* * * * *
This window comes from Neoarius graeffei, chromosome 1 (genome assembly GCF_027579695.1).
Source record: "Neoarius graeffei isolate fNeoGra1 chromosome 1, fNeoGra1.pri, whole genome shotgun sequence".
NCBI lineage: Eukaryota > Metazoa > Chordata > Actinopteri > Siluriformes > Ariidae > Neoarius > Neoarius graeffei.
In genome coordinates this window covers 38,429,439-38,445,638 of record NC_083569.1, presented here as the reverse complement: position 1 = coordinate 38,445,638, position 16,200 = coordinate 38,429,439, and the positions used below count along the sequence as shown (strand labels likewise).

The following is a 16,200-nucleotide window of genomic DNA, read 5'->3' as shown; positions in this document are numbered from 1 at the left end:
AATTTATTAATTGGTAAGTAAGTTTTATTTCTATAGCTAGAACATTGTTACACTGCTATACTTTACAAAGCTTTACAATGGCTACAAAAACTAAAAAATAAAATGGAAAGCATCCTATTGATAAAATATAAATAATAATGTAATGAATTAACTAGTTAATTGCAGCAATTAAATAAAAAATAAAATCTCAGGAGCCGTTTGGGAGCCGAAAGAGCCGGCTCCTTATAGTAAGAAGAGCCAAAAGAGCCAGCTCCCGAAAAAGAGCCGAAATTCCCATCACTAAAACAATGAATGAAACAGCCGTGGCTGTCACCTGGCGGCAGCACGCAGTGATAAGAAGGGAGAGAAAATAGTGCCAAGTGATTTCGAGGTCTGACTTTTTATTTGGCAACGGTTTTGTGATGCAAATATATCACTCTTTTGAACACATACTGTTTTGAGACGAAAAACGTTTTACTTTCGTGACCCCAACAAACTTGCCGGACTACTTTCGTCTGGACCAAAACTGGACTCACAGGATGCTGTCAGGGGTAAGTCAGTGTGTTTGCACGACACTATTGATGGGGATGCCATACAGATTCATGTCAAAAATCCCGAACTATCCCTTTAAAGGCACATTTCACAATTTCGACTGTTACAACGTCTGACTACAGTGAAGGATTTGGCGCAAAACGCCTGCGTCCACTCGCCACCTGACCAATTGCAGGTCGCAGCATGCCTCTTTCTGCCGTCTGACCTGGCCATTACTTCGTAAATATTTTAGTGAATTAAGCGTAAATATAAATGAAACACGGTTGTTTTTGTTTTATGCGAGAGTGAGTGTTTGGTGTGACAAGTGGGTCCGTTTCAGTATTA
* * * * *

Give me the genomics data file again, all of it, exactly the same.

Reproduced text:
This window comes from Neoarius graeffei, chromosome 1 (genome assembly GCF_027579695.1).
Source record: "Neoarius graeffei isolate fNeoGra1 chromosome 1, fNeoGra1.pri, whole genome shotgun sequence".
NCBI lineage: Eukaryota > Metazoa > Chordata > Actinopteri > Siluriformes > Ariidae > Neoarius > Neoarius graeffei.
In genome coordinates this window covers 38,429,439-38,445,638 of record NC_083569.1, presented here as the reverse complement: position 1 = coordinate 38,445,638, position 16,200 = coordinate 38,429,439, and the positions used below count along the sequence as shown (strand labels likewise).

The following is a 16,200-nucleotide window of genomic DNA, read 5'->3' as shown; positions in this document are numbered from 1 at the left end:
AATTTATTAATTGGTAAGTAAGTTTTATTTCTATAGCTAGAACATTGTTACACTGCTATACTTTACAAAGCTTTACAATGGCTACAAAAACTAAAAAATAAAATGGAAAGCATCCTATTGATAAAATATAAATAATAATGTAATGAATTAACTAGTTAATTGCAGCAATTAAATAAAAAATAAAATCTCAGGAGCCGTTTGGGAGCCGAAAGAGCCGGCTCCTTATAGTAAGAAGAGCCAAAAGAGCCAGCTCCCGAAAAAGAGCCGAAATTCCCATCACTAAAACAATGAATGAAACAGCCGTGGCTGTCACCTGGCGGCAGCACGCAGTGATAAGAAGGGAGAGAAAATAGTGCCAAGTGATTTCGAGGTCTGACTTTTTATTTGGCAACGGTTTTGTGATGCAAATATATCACTCTTTTGAACACATACTGTTTTGAGACGAAAAACGTTTTACTTTCGTGACCCCAACAAACTTGCCGGACTACTTTCGTCTGGACCAAAACTGGACTCACAGGATGCTGTCAGGGGTAAGTCAGTGTGTTTGCACGACACTATTGATGGGGATGCCATACAGATTCATGTCAAAAATCCCGAACTATCCCTTTAAAGGCACATTTCACAATTTCGACTGTTACAACGTCTGACTACAGTGAAGGATTTGGCGCAAAACGCCTGCGTCCACTCGCCACCTGACCAATTGCAGGTCGCAGCATGCCTCTTTCTGCCGTCTGACCTGGCCATTACTTCGTAAATATTTTAGTGAATTAAGCGTAAATATAAATGAAACACGGTTGTTTTTGTTTTATGCGAGAGTGAGTGTTTGGTGTGACAAGTGGGTCCGTTTCAGTATTA